Focus on business

Getting paid: 10 tips for ensuring hassle-free payments

Late payments to small businesses can rack up, leaving them out of pocket and having to chase customers for overdue invoices. So that you’re not left in a sticky situation with one of your customers, and receive payment for your service quickly and conveniently, check out our tips below.

Know your customers

Save time and money by making credit checks on new customers, and carry out research into their reputation as well as other suppliers and clients they’ve worked with in the past.

Be clear about terms

Make sure payment terms are clear and feature on every invoice you send. Try to keep payment rules consistent for all your clients – it’s fairer and simpler this way – and consider discounts for early payment.

Don’t do cheques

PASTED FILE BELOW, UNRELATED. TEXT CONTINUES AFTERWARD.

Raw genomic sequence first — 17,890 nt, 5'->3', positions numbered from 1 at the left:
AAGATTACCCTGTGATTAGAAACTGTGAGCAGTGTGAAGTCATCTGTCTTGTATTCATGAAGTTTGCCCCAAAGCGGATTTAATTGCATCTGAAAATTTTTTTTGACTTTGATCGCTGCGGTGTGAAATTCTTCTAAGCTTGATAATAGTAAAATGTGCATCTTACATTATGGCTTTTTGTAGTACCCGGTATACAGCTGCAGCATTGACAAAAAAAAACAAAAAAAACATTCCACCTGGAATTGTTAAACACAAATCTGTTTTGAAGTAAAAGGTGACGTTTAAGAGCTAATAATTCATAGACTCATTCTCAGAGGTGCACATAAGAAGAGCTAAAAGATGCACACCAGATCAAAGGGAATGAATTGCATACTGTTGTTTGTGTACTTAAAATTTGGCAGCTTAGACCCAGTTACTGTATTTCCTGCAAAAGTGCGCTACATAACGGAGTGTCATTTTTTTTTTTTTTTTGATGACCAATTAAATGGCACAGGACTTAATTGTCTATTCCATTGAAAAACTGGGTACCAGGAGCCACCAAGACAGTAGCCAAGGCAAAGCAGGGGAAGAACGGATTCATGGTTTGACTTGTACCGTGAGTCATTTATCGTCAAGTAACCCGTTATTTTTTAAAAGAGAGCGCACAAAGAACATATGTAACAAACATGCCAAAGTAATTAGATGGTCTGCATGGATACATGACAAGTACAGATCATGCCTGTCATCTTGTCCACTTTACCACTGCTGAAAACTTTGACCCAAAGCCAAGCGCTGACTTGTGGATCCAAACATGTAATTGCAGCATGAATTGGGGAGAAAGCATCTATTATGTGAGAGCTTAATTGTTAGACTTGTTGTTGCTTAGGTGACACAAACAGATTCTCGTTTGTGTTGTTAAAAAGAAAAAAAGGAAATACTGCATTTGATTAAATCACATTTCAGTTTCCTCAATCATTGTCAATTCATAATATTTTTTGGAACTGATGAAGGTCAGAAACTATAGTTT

For your convenience, encourage customers to pay using cash, electronic transfer or direct debit.

The right stuff

Choose your credit control people wisely – look for personalities who are firm but polite, resilient, and well organised.

Make the call

For unusually large invoices, call your client before the payment is due. This will ensure you resolve any queries or problems in advance.

Cut to the chase

Once a payment is due, chase it. Gently and politely remind your customer, giving them a few days to a week to pay before reminding them again, this time a little more firmly.

Claim interest

Exercise your legal right to claim interest on late payments at 8% over the Bank of England base rate. You should also claim compensation for any debt recovery costs, and warn late payers that you will take legal action, including winding up orders.

Be flexible

With large outstanding payments, be prepared to offer flexible payment terms. Your best chance of getting paid may be to accept regular instalments.

Don’t escalate

If you haven’t been paid for goods or services you’ve already supplied, stop any further supplies to the customer until payment is settled.

Final straw

As a last resort, use a debt recovery agency to collect your money – but make sure you check the costs and are clear about what the agency will achieve upfront.

By: David Prosser